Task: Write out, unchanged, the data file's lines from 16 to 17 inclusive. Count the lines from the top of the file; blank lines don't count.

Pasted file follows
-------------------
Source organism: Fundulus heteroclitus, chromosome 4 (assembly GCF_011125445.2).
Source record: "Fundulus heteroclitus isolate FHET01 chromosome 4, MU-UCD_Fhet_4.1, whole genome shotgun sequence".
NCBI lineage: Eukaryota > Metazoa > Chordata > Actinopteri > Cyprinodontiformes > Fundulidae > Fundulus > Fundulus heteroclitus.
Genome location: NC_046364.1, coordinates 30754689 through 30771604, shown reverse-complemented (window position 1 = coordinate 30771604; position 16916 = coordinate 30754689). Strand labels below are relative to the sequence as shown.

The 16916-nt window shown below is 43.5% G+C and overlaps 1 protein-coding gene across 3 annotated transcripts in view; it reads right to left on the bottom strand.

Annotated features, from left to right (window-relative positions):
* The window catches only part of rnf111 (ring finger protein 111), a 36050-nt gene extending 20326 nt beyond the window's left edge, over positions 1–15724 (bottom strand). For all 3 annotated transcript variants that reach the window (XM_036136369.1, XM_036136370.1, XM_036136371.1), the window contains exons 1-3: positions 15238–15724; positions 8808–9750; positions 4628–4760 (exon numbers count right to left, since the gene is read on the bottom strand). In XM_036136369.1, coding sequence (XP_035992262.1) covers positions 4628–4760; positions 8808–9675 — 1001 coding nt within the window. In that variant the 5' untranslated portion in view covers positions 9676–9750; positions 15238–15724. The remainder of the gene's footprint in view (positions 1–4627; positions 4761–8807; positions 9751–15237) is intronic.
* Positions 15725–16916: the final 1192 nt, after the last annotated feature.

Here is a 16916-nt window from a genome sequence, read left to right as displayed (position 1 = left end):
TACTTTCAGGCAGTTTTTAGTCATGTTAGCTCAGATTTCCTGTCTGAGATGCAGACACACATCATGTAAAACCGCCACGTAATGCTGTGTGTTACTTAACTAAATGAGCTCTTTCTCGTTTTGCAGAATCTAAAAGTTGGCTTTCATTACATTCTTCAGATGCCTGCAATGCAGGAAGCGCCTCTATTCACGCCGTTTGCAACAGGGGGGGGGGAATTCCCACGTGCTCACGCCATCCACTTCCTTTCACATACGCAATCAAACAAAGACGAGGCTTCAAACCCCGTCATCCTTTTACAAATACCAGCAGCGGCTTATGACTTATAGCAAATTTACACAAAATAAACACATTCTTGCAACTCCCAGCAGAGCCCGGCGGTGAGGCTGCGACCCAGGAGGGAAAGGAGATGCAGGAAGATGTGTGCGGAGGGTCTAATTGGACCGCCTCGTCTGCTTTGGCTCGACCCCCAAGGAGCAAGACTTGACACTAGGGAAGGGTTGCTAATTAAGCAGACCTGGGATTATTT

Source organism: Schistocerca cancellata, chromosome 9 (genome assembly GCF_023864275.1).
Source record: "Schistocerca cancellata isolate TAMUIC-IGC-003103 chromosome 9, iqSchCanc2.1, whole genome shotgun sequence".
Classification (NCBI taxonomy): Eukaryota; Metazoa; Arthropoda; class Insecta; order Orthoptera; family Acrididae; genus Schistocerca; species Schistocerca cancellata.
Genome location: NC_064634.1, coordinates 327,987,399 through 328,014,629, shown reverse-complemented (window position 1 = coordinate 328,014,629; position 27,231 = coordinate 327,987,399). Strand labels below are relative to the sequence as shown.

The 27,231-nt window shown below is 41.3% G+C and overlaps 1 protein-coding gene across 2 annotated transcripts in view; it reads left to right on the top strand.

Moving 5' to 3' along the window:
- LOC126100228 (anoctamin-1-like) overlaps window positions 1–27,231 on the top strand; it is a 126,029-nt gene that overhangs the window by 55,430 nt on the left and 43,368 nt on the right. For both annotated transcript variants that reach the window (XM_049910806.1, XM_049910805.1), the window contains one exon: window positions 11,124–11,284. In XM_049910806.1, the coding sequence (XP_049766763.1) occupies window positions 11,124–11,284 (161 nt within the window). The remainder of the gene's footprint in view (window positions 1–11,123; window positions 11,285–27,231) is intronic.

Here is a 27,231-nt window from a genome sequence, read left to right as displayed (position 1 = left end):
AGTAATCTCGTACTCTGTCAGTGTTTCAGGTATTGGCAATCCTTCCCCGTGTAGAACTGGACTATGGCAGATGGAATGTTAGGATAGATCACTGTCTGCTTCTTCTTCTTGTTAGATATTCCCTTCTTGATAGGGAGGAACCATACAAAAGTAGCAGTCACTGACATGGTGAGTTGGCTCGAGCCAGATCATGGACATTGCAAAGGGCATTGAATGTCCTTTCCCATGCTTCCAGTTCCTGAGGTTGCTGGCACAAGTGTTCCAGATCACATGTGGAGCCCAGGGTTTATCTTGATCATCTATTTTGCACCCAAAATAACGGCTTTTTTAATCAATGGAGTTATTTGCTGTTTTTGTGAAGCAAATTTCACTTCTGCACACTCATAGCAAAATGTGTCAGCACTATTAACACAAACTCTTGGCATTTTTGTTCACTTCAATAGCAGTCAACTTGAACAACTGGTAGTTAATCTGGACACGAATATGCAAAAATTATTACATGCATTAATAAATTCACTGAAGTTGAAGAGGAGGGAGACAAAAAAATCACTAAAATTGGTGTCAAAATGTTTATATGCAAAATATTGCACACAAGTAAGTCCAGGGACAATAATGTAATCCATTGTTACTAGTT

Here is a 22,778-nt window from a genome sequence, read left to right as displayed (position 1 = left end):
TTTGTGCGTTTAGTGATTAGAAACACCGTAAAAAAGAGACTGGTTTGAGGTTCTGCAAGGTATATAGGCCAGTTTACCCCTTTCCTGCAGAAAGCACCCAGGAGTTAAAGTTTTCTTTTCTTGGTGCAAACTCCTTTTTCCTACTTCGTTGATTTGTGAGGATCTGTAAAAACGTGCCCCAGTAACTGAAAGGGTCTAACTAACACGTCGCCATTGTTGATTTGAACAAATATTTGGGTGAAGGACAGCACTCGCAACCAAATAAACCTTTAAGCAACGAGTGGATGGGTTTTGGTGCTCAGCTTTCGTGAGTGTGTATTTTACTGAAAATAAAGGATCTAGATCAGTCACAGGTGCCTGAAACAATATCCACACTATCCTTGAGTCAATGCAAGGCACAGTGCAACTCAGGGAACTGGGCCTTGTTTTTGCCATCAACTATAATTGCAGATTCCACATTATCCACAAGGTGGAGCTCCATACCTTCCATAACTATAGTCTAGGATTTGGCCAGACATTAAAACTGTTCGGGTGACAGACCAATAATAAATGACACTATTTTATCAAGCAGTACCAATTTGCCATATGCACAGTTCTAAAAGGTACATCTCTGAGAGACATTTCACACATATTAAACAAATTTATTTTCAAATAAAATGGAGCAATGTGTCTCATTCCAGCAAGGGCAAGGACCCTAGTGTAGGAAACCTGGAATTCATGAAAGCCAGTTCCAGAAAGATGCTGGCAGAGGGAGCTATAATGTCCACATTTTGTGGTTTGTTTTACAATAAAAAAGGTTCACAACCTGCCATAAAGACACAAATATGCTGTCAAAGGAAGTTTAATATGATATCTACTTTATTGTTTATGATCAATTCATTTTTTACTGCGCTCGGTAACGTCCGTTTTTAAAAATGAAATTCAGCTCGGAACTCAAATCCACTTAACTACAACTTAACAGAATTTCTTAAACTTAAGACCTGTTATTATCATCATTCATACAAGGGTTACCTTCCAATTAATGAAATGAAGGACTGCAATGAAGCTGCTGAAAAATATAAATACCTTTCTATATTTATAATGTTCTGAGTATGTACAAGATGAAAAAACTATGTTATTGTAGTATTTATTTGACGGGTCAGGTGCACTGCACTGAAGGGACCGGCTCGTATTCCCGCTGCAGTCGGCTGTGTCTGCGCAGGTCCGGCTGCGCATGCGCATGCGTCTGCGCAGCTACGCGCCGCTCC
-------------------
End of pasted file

Moving 5' to 3' along the window:
- LOC126100228 (anoctamin-1-like) overlaps window positions 1–27,231 on the top strand; it is a 126,029-nt gene that overhangs the window by 55,430 nt on the left and 43,368 nt on the right. For both annotated transcript variants that reach the window (XM_049910806.1, XM_049910805.1), the window contains one exon: window positions 11,124–11,284. In XM_049910806.1, the coding sequence (XP_049766763.1) occupies window positions 11,124–11,284 (161 nt within the window). The remainder of the gene's footprint in view (window positions 1–11,123; window positions 11,285–27,231) is intronic.